Another option for a scoring system is based on thresholds (e.g., FSA XYW model/Ofcom). This type of system uses a cutoff or threshold nutrient level to assign points for negative and positive attributes, subtracts the positives from the negatives to get a continuous score, and then categorizes or dichotomizes the score. For the XYW model/Ofcom, there are a series of 11 thresholds (0 to 10 points) for the negative nutrients that include energy, saturated fat, total sugar, and sodium, and there are 6 thresholds for positive nutrients/components that include the percentage of fruits, vegetables and nuts, fiber, and protein. This algorithm is unique in that it contains food groups in addition to nutrients as a positive component. However, the selection of thresholds to assign points is not necessarily clearly justified.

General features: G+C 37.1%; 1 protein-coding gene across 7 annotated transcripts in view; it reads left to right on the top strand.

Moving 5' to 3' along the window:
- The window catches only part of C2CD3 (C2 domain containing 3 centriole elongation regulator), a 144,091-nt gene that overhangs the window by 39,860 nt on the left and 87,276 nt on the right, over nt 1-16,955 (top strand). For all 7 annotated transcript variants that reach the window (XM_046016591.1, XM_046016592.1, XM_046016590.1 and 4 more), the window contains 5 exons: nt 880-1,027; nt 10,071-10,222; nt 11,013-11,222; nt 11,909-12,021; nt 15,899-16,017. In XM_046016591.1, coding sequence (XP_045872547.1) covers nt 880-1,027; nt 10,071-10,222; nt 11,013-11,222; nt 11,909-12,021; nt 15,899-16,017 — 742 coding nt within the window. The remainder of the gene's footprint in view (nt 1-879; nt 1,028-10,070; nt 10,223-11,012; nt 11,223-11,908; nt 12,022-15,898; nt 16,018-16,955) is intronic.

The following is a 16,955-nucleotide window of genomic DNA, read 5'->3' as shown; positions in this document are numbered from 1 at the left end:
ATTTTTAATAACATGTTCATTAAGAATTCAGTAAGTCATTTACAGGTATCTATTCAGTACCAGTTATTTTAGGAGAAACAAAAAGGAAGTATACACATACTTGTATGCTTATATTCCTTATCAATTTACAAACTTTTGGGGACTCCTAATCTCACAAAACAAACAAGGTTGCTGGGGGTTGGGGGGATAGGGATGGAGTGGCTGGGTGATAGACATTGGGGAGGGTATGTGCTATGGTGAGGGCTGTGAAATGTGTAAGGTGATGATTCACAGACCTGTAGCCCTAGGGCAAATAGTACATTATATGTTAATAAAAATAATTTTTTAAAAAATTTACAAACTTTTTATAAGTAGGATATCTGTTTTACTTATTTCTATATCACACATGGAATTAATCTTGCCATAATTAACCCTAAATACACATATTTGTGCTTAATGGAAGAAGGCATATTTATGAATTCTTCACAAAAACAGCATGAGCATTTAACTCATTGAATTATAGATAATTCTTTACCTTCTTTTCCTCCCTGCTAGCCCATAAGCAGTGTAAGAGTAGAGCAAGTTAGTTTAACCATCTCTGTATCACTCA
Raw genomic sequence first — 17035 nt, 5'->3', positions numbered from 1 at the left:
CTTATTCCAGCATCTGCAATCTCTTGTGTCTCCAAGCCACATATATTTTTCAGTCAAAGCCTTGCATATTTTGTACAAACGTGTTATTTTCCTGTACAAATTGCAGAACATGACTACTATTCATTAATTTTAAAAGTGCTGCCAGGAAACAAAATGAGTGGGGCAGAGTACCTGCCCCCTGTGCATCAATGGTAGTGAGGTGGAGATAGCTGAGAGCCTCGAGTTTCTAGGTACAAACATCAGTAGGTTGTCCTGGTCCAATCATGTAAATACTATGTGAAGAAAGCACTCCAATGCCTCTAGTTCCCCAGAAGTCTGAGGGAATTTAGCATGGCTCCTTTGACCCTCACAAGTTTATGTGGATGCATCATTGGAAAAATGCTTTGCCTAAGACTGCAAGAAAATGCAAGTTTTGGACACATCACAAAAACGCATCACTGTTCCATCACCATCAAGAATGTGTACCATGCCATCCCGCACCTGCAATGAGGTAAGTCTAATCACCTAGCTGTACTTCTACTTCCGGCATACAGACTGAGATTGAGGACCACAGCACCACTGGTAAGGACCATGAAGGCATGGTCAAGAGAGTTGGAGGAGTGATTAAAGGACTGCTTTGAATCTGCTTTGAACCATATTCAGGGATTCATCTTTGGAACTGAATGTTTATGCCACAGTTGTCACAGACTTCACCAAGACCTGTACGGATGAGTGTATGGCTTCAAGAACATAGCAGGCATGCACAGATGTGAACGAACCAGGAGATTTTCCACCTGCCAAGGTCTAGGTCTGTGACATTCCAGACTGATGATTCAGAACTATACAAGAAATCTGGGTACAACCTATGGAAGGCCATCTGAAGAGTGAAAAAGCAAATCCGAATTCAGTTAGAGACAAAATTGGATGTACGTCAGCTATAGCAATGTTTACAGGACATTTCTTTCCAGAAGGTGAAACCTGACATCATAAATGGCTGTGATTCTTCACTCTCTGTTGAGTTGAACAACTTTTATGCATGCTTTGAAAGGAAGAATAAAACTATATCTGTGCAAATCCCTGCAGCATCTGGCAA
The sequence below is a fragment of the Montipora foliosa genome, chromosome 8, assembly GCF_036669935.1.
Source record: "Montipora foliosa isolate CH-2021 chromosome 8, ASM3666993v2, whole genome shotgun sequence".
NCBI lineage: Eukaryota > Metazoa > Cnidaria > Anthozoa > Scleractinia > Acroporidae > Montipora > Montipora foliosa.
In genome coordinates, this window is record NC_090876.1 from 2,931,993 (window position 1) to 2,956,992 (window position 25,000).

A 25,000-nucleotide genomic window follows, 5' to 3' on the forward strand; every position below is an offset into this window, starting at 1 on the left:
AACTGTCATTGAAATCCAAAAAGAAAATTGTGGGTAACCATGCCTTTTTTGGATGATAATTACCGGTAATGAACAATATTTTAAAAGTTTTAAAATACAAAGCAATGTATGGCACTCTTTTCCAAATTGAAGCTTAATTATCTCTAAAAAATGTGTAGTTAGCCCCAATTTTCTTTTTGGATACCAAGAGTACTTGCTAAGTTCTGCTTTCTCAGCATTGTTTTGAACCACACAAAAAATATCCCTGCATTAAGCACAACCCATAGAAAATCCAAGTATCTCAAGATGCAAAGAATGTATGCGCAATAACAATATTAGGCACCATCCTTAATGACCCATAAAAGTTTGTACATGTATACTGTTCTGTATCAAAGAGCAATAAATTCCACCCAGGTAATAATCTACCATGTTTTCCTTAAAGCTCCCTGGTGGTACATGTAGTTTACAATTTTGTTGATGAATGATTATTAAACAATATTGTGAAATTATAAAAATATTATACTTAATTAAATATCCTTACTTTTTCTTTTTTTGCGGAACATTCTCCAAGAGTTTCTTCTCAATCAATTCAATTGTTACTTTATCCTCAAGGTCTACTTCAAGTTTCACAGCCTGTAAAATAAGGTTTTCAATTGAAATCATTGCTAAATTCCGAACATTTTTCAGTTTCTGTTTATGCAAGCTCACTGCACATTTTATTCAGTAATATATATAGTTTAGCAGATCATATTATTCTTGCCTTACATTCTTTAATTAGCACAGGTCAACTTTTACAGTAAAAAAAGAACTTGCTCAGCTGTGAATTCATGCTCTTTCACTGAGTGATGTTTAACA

Using an overall score employing thresholds to assign points, potential modifications to test include the following:
- unit basis (e.g., per 100 kcal or per RACC serving instead of per 100 g)
- nutrients (e.g., include a fat-quality indicator such as saturated fat as a percentage of total fat; replace total sugar with added sugar in the model; remove energy from the model; or include vitamins or minerals such as vitamin D, iron, potassium, or calcium)
- food groups (e.g., with or without percentage of fruits, vegetables, and nuts; include low-fat dairy)
- weighting (e.g., assigning more weight to negative nutrients as positive nutrients)
- conversion of overall score to categorical rankings (e.g., categorize final score into two [healthy or not] or three [low, medium, high] categories using one set of cutoffs or food category-specific cutoffs)